Tuesday, June 30, 2009
Tuesday, June 23, 2009
One of the six remaining ducklings died last week (the smallest one - we think it was the last of the adopted ones from Ethel's brood). I found it in the food bowl when I checked on the family one morning. It was curled up with its eyes closed, so I thought it was sleeping, but upon closer inspection, it was clearly dead. No obvious signs of trauma, so I don't know what caused its death, poor little thing.
The remaining five ducklings seem happy and are getting a little too comfortable around humans. The fountain they swim in is very shallow (maybe four or five inches), but the ducklings like to practice "zoom swimming" where they rocket underwater like sleek little otters. Quite amusing.
Since the fountain is getting polluted and the ducklings are getting comfortable with human interaction, we decided to set them free next week. The plan is to herd them through the short hallway that connects the courtyard with the rest of the campus. Lucy (Mama Duck) can then lead them to a new home. Staff have promised to take pictures of the release for me so I can post about it when I return from vacation.
Vegas and Birds:
I am looking forward to some down time in Las Vegas with good restaurants, lots of laughter, a few shows, lazing by the pool and of course, some blackjack. In the five years I have been making this annual pilgrimage, I have never gone birding (Vegas in July is damn hot and my mind is on other pursuits). All I tend to see are starlings and house sparrows anyway. So don't expect bird updates from Vegas, but there may be other things to write about. What happens in Vegas...will probably make it to my blog!
Tuesday, June 16, 2009
Wednesday, June 10, 2009
Ethel and brood swimming in their new home
Lucy, left in the courtyard with her original eight ducklings, quickly adopted the two of Ethel's ducklings that we couldn't find in time to relocate with Ethel. For two days, the brood of ten followed Mom around without incident. The Maintenance Department here (wonderful guys, all of them), built a little pavilion to protect the food bowls from the elements and Lucy and her youngsters were living the high life.
Food bowls under the handmade "Duck Pavilion"The last few days, however, have only seen six of the ten ducklings with Mom. After searching high and low, we can not find four of the babies. Was it a hawk, illness, starvation or weather that caused the death/ disappearance of these ducks? We will never know.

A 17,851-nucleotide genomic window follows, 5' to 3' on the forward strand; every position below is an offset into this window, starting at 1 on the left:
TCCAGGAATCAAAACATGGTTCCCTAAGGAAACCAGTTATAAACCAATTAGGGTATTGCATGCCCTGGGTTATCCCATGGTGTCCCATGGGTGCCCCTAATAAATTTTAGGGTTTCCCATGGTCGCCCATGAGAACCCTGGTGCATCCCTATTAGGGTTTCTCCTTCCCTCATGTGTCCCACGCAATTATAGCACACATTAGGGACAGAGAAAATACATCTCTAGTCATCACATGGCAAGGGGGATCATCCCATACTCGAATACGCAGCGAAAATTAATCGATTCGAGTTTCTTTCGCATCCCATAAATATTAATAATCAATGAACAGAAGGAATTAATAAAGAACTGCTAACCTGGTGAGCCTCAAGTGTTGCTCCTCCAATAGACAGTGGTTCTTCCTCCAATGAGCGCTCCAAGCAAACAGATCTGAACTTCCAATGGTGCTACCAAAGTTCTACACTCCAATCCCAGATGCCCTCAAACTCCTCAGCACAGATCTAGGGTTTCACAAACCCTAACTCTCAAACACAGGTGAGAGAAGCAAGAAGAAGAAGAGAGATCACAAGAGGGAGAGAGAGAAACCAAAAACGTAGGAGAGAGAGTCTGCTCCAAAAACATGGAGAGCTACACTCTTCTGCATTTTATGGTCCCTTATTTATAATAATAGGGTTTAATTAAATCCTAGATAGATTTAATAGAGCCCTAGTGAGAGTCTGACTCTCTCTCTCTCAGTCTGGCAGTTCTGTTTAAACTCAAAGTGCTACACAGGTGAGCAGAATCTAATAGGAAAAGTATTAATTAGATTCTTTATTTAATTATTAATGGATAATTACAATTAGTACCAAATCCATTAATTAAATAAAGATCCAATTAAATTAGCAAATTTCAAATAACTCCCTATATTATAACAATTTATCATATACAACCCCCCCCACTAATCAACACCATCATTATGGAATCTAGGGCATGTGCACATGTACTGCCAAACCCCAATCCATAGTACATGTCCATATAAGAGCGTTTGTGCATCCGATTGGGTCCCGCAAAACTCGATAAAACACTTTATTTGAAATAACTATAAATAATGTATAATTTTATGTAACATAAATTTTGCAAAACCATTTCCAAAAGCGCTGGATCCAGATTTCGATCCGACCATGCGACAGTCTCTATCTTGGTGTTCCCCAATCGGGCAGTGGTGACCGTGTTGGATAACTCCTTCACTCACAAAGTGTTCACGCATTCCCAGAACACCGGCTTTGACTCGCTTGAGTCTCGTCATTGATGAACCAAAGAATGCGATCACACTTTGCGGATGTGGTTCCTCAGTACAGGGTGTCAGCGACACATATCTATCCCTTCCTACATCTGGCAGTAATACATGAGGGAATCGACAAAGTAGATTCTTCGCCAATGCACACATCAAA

Lucy and the six surviving ducklings
But life goes on - and the six ducklings left are enjoying swimming, eating, preening, chasing each other and other duck-like pursuits. I sit with them in the morning for 10-15 minutes. They are skittish at first but after I am still for a while, they ignore me and go about their business. It is an honor to share my mornings with them - I enjoy their antics. More updates to follow.
"What 'choo lookin' at????"
Thursday, June 4, 2009
There is a gorgeous courtyard where I work. A fountain, lots of wonderful landscaping and a great habitat for birds, including ducks. Every year, a mallard mom lays her eggs in the courtyard and raises a family. This year, there were two moms - one with 8 babies and one with 11. That's 21 ducks in a very small courtyard. Not healthy for the ducks or the fountain! So we decided to relocate the family of 12 (the duck dads were absentee fathers: wham, bam, thank you ma'am). The Maintenance staff noticed that the ducklings could not climb out of the fountain so they built a small brick staircase for them. It worked. I wish I could have gotten a picture of the ducklings climbing the stairs!
So one afternoon last week two Maintenance staff (Craig and Josh), a Marketing Department staffer (Heather) and I gathered empty trashcans and cameras and trooped into the courtyard. Both moms (Ethel and Lucy) were sitting under a tree on the babies (it was drizzling). We approached cautiously, but the moms hissed and made their displeasure known.
Check out the gorgeous blue on Ethel's wing.
Hard to believe she could fit 11 ducklings under her.
One by one, we gathered chicks - or should I say we TRIED to gather chicks. It was cold and muddy and rainy. Here were four educated, mature adults outsmarted by tiny balls of fluff. They ran under hedges and bushes and darted between our legs as we lunged helplessly after them. We got scratched by thorns and twigs, covered with mud and leaves and rain.
Catching the ducklings may have been
Heather enjoying her new friend before putting him in the trashcan with his brothers and sisters (with Craig and Josh still on duckling patrol in the background).
I tried holding them the way Bill Hilton taught us at
the bird banding demonstration at New River Nature and Birding Festival.
It calmed them right down. (Check out the mud on my hands and arms).
After an hour, we had located nine ducklings. We had to give up - the rain was getting harder and we were afraid of stressing out the family any more than we already had. We assumed that Lucy would adopt the two leftover ducklings into her brood (we checked back early the next morning and she had done just that). It was time to move the family to their new home (the pond on the campus about 1/4 mile away).
The new home for the transplanted family.
Wednesday, June 3, 2009